I felt alright other than being a little shaken up, so we decided to walk over to the movie theater for a distraction. It was a new release, so there was a long line. It was while in line that I started to feel dizzy and lightheaded. Between one moment and the next, I was on the ground. I realized I had passed out, and my partner had caught me as I fell. Having had a couple of head injuries himself, he knew immediately what was wrong. I was concussed.
2. You Don’t Actually Have to Hit Your Head
I didn’t suspect a brain injury because as far as I knew, I hadn’t hit my head on anything. I have no memory of hitting my head on the steering wheel or slamming into the headrest behind me. I suppose it’s possible I had a momentary blackout that I don’t remember.
But what I learned was that it’s entirely possible to get a serious brain injury from the impact of your brain abruptly bouncing off the inside of your skull in a collision. That seemed to be the more likely scenario in my case.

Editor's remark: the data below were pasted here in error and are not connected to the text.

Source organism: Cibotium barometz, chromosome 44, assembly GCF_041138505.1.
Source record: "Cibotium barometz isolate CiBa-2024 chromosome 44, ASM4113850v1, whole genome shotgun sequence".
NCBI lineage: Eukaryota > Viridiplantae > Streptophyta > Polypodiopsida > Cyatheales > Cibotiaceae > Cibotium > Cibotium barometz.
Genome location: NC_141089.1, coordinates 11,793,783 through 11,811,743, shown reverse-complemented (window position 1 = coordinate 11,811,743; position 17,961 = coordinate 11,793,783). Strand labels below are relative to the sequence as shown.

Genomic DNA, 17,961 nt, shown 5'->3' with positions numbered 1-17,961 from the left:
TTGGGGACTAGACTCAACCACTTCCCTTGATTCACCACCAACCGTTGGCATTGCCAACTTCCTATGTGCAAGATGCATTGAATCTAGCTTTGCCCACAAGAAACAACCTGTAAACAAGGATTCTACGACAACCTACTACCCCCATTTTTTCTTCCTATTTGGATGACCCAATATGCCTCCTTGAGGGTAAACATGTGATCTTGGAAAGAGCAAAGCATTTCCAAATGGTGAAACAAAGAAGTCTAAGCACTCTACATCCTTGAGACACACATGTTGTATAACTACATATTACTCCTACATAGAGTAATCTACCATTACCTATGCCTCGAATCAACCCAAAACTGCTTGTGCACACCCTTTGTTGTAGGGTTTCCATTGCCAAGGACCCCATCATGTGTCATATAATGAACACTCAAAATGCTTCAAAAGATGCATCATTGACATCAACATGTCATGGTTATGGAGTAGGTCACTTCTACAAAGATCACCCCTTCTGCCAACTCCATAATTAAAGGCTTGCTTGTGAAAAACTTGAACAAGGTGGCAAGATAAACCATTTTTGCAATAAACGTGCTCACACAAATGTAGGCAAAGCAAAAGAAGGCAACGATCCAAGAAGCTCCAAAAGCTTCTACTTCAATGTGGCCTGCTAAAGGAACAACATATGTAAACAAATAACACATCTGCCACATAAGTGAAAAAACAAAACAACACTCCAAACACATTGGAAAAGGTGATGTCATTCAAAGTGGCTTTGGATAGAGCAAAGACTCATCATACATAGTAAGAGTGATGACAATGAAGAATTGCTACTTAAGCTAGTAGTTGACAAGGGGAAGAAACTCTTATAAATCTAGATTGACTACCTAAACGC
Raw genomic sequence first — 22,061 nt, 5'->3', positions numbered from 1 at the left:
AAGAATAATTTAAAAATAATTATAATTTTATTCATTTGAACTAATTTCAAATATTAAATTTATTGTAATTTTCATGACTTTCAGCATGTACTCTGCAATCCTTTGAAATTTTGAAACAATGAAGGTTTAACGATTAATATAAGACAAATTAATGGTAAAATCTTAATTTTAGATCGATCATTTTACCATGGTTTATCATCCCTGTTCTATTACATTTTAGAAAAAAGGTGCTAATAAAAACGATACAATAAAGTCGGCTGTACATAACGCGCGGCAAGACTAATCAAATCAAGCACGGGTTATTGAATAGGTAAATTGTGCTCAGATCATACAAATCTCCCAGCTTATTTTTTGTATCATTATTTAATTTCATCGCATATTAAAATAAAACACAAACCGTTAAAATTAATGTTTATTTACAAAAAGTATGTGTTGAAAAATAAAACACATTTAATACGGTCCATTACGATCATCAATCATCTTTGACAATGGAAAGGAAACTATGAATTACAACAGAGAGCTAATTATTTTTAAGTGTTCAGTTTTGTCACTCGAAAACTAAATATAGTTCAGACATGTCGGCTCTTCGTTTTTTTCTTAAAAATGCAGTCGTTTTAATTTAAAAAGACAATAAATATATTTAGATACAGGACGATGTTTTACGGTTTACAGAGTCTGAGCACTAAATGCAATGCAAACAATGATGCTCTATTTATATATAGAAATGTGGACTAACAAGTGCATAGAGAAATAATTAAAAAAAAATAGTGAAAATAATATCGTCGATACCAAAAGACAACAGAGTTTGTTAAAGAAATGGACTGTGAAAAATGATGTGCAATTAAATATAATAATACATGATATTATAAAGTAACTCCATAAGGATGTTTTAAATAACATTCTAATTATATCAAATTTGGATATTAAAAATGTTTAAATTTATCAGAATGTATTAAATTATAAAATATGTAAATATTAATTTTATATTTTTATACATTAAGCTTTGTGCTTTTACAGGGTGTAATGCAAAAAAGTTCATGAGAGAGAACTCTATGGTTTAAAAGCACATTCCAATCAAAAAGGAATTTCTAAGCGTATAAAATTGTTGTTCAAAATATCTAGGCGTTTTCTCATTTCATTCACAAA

3. Concussions Are Tricky to Diagnose
While brain imaging such as CT scans or MRIs can be used to determine if there is a skull fracture or internal bleeding, they are usually not used to diagnose concussions unless there is reason to suspect these things. Most concussions will not show up on a scan, and insurance companies will avoid approving them because of the expense.
I went to the doctor the day after the accident, and like many people who are concussed, I was diagnosed from the verbal description of the incident and my symptoms. As I never experienced more serious symptoms such as seizures or vomiting, I never received any sort of brain scan.
4. There’s Not a Whole Lot You Can Do To Treat Them